In Linux, while typing a command if you press TAB twice, it would list all available commands that starts with typed characters.

This is nothing new, probably you already know about this. This functionality is called bash completion. The basic file and directory name completion are available by default in bash command line.

But, we can turbo-charge this bash completion, and take it to the next level using complete command.

This tutorial explains how we can apply the auto-completion to options and to command’s arguments using programmable completion.

5 Standard Completion Available in Linux Bash Command Line

by Balakrishnan Mariyappan on November 11, 2013

In Linux, by default Bash provides the following standard completion for users to use in the command line:

  1. Variablename completion
  2. Username completion
  3. Executable completion
  4. Filename and directory completion
  5. Hostname completion


How to Encrypt Your Bash Shell Script on Linux Using SHC

by Ramesh Natarajan on May 15, 2012

Q: How do I encrypt my bash shell script on Linux environment? The shell script contains password, and I don’t want others who have execute access to view the shell script and get the password. Is there a way to encrypt my shell script?

15 Linux Bash History Expansion Examples You Should Know

by Ramesh Natarajan on August 8, 2011

Bash history is very powerful. Understanding how to effectively use the bash history expansions will make you extremely productive on the Linux command line.

This article explains 15 examples that uses the following bash history expansion features:

  • Event designators – Refers to a particular command in the history. It starts with a !
  • Word designators – Refers to a particular word of a history entry. Typically this gets combined with an even designator. Even designators and word designators are separated by a colon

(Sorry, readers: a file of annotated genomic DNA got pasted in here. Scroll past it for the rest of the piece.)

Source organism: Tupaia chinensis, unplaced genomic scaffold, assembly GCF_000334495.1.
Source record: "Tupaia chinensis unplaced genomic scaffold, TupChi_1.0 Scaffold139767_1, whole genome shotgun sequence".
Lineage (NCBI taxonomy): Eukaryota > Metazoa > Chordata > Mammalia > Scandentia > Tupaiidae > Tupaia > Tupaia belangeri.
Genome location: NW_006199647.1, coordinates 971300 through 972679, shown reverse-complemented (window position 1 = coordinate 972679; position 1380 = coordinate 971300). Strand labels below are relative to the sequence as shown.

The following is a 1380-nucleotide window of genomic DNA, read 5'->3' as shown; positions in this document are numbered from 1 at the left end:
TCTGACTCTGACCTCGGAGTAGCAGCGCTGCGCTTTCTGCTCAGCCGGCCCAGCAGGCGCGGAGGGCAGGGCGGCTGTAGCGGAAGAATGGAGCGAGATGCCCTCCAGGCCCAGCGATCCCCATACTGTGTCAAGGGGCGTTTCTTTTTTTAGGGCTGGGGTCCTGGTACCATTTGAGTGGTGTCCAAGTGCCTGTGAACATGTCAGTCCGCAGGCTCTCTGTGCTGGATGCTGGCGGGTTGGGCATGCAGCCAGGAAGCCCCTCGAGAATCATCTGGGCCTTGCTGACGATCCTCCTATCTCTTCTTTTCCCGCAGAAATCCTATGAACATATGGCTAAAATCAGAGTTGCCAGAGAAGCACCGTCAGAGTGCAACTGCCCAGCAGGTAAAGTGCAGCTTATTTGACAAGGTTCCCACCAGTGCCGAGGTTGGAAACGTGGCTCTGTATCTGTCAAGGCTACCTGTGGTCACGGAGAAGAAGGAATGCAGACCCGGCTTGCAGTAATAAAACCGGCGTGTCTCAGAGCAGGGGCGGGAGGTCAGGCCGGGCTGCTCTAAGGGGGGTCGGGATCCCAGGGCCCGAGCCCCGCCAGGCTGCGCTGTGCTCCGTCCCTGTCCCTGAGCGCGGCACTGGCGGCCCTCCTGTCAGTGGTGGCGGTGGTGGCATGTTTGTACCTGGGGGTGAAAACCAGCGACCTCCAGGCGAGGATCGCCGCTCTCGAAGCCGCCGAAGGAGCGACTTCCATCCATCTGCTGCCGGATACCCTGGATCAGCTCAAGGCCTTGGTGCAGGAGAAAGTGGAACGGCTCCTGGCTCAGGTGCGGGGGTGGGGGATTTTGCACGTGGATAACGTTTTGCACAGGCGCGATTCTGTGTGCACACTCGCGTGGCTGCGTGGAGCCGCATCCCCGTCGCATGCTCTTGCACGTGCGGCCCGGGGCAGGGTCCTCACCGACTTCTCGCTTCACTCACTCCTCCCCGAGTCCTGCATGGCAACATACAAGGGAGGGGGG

• Modifiers – Modifies the result of the substitution done by the event or word designators


12 Bash For Loop Examples for Your Linux Shell Scripting

by Ramesh Natarajan on July 11, 2011

There are two types of bash for loops available. One using the “in” keyword with list of values, another using the C programming like syntax.

This article is part of our on-going bash tutorial series.

This explains both of the bash for loop methods, and provides 12 different examples on how to use the bash for loop in your shell scripts.

Bash has several commands that comes with the shell (i.e built inside the bash shell).

When you execute a built-in command, bash shell executes it immediately, without invoking any other program.

Bash shell built-in commands are faster than external commands, because external commands usually fork a process to execute it.

In this article let us review some useful bash shell builtins with examples.

In bash shell, when you use a dollar sign followed by a variable name, shell expands the variable with its value. This feature of shell is called parameter expansion.

But parameter expansion has numerous other forms which allow you to expand a parameter and modify the value or substitute other values in the expansion process. In this article, let us review how to use the parameter expansion concept for string manipulation operations.

This article is part of the on-going bash tutorial series. Refer to our earlier article on bash { } expansion.

5 Bash Case Statement Examples

by Sasikala on July 13, 2010

Bash shell case statement is similar to switch statement in C. It can be used to test simple values like integers and characters.

Case statement is not a loop, it doesn’t execute a block of code for n number of times. Instead, bash shell checks the condition, and controls the flow of the program.

In this article let us review the bash case command with 5 practical examples.